TABLE XIV. Standard console dimensions
                             MAXIMUM TOTAL        SUGGESTED VERTICAL       WRITING SURFACE:     SEAT HEIGHT FROM               MAXIMUM
                            STANDING SURFACE      (INCLUDING SILLS)        STANDING SURFACE     AT MIDPOINT OF G                WIDTH
                                                                                                                             (NOT SHOWN)

                                  A                       B                       C                    D
1. SIT (WITH VISION      1.170 m (46 in)         520 mm (20.55 in)        650 mm (25.5 in)      435 mm (17 in)         1.120 m (44 in)
   OVER TOP)             1.335 m (52.5 in)       520 mm (20.55 in)        810 mm (32 in)        595 mm (23.5 in)       1.120 m (44 in)
                         1.435 m (56.5 in)       520 mm (20.55 in)        910 mm (36 in)        695 mm (27.5 in)       1.120 m (44 in)

2.   SIT (WITHOUT        1.310 m (51.5 in)       660 mm (26 in)           650 mm (25.5 in)
     VISION OVER TOP)    1.470 m (58.0 in)       660 mm (26 in)           810 mm (32 in)        435   mm   (17 in)     910   mm   (36   in)
                         1.570 m (62.0 in)       660 mm (26 in)           910 mm (36 in)        595   mm   (23.5 in)   910   mm   (36   in)
                                                                                                695   mm   (27.5 in)   910   mm   (36   in)
3.   SIT-STAND (WITH     1.535 m (60.5 in)       620 mm (24.5 in)         910 mm (36 in)        695   mm   (27.5 in)   910   mm   (36   in)
     OVER TOP)

4.   STAND (WITH         1.535 m (60.5 in)       620 mm (24.5 in)         910 mm (36 in)                   NA          1.120 m (44 in)

5.   STAND (WITHOUT        1.830 m (72 in)        910 mm (36 in)           910 mm (36 in)                NA            910 mm (36 in)
             RELATIONSHIP TO "C" AND "D".


KEY                      DIMENSIONS                        mm               (in.)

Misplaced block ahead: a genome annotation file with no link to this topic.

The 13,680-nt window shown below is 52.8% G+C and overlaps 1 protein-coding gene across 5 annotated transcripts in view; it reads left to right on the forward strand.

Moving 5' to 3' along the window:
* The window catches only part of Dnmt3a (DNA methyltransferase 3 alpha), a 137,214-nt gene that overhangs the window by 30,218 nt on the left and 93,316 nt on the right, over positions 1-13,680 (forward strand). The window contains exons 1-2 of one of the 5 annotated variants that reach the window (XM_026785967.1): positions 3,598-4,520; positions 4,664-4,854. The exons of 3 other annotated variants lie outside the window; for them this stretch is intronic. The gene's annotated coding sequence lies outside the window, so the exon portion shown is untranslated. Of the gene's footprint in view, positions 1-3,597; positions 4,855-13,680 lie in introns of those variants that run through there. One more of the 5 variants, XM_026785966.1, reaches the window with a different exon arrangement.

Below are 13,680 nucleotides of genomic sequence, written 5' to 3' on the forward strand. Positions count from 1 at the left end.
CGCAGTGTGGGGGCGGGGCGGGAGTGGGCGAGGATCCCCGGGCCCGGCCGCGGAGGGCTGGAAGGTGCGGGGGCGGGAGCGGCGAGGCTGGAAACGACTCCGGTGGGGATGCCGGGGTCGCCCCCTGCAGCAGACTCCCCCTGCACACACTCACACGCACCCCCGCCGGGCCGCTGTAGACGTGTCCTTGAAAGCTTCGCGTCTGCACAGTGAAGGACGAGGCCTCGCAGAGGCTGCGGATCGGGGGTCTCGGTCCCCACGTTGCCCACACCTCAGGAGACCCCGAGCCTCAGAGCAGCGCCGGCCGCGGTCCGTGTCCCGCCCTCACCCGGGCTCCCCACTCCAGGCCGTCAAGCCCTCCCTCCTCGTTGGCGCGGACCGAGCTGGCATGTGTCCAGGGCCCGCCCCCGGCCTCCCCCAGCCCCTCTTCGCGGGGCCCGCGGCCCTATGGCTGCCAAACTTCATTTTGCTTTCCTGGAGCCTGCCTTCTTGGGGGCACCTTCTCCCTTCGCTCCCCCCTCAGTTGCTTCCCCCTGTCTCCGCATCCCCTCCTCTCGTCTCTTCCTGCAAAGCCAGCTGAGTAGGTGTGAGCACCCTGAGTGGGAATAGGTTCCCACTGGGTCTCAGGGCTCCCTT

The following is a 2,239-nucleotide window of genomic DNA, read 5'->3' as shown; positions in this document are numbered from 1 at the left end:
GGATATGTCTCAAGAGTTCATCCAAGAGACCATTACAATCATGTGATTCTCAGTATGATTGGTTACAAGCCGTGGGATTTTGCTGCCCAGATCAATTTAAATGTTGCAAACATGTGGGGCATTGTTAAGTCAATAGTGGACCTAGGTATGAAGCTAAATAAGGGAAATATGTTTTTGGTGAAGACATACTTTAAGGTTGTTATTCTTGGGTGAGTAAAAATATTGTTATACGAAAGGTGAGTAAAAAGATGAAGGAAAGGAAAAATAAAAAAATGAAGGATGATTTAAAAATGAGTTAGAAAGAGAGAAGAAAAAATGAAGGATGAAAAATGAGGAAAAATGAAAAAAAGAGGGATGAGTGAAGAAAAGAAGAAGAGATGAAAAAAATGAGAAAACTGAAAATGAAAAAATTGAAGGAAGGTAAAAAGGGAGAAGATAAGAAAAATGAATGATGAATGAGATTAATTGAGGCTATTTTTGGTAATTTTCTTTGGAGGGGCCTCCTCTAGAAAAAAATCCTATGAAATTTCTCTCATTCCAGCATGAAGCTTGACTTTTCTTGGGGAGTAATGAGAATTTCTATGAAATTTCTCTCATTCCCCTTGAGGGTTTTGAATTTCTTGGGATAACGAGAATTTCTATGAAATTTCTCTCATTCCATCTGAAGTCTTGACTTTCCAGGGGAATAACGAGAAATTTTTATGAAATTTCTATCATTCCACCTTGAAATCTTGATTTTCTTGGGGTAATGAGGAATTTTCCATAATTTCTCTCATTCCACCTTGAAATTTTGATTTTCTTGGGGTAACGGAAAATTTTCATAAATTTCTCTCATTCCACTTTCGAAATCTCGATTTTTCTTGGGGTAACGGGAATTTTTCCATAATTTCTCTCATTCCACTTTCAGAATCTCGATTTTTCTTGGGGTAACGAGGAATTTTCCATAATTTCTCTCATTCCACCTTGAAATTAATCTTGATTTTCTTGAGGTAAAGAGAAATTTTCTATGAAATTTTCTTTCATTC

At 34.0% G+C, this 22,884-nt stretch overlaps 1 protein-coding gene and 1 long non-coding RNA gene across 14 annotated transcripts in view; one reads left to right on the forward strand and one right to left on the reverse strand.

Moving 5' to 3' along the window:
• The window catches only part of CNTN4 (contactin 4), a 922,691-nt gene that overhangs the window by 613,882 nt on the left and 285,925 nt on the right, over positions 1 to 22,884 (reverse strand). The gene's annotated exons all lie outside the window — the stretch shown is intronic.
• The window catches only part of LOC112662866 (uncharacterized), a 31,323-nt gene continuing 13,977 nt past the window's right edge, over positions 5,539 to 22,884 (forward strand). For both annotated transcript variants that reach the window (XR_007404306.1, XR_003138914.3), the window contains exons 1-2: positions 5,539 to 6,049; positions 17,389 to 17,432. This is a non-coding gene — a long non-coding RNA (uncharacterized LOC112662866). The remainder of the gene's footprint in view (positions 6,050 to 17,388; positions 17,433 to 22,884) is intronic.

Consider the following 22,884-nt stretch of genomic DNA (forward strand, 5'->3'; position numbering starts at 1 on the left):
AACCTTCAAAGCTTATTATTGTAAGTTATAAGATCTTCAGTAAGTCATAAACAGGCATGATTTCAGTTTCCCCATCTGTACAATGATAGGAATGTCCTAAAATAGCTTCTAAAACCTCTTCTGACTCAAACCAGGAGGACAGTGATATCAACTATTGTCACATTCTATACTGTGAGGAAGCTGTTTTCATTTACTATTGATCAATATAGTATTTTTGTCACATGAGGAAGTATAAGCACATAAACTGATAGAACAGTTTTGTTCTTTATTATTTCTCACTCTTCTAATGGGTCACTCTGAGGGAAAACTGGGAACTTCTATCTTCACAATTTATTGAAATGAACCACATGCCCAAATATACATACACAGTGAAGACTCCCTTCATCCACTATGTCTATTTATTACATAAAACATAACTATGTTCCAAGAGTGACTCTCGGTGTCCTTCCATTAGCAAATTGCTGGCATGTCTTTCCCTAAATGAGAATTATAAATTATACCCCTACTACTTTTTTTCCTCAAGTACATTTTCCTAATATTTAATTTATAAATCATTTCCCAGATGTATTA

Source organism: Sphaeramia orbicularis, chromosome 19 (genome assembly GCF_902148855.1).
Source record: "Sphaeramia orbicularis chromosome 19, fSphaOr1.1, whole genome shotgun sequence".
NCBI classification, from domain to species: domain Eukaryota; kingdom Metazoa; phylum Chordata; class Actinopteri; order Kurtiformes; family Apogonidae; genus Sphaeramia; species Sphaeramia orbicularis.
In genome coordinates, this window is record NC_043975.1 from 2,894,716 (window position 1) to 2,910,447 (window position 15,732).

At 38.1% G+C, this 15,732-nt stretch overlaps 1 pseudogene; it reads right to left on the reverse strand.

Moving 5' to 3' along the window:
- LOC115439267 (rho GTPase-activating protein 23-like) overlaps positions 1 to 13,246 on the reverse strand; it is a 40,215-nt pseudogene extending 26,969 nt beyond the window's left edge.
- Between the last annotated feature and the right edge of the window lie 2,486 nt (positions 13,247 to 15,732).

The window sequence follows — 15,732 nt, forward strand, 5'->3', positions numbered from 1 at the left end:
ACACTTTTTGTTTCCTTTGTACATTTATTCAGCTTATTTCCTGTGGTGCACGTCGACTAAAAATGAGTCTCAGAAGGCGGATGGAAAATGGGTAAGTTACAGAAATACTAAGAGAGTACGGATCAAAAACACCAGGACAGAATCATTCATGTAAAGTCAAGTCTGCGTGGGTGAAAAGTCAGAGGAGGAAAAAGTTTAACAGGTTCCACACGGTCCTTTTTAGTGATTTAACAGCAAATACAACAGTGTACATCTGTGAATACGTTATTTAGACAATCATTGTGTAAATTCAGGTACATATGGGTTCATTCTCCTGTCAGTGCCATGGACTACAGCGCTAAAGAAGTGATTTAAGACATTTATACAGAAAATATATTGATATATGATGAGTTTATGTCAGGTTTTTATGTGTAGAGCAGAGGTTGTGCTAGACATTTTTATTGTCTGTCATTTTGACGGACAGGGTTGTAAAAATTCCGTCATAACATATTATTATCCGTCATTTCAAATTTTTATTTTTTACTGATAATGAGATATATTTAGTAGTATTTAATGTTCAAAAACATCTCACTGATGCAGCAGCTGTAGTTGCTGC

SEE TABLE IV

                                                                             SEE TABLE IV
       MIDPOINT OF “G”
E*     MINIMUM KNEE CLEARANCE                              (460)            18
F*     FOOT SUPPORT TO SITTING SURFACE**                   (460)            18
G*     SEAT ADJUSTABILITY                                  (150)             6
H*     MINIMUM THIGH CLEARANCE AT MIDPOINT OF “  G”        (190)            7.5
I      WRITING SURFACE DEPTH INCLUDING SHELF               (400)            16
J      MINIMUM SHELF DEPTH                                 (100)             4
K      EYE LINE-TO-CONSOLE FRONT DISTANCE                  (400)            16
ADDED TO THE CHAIR IF “D” EXCEEDS 460 mm (18 in.).

                        FIGURE 26. Standard console dimensions key


     5.7.5 Special-purpose console design. Horizontal wrap-around. (See Figure 27 for an example.) Panel width. When requirements for preferred panel space for a single seated operator
exceed a panel width of 112 cm (44 in), a flat-surface, segmented, wrap-around console
should be provided to place all controls within reach. No less than 95 percent of female operators shall
be able to reach all controls while seated. Panel angle. The left and right segments should be angled from the frontal plane of the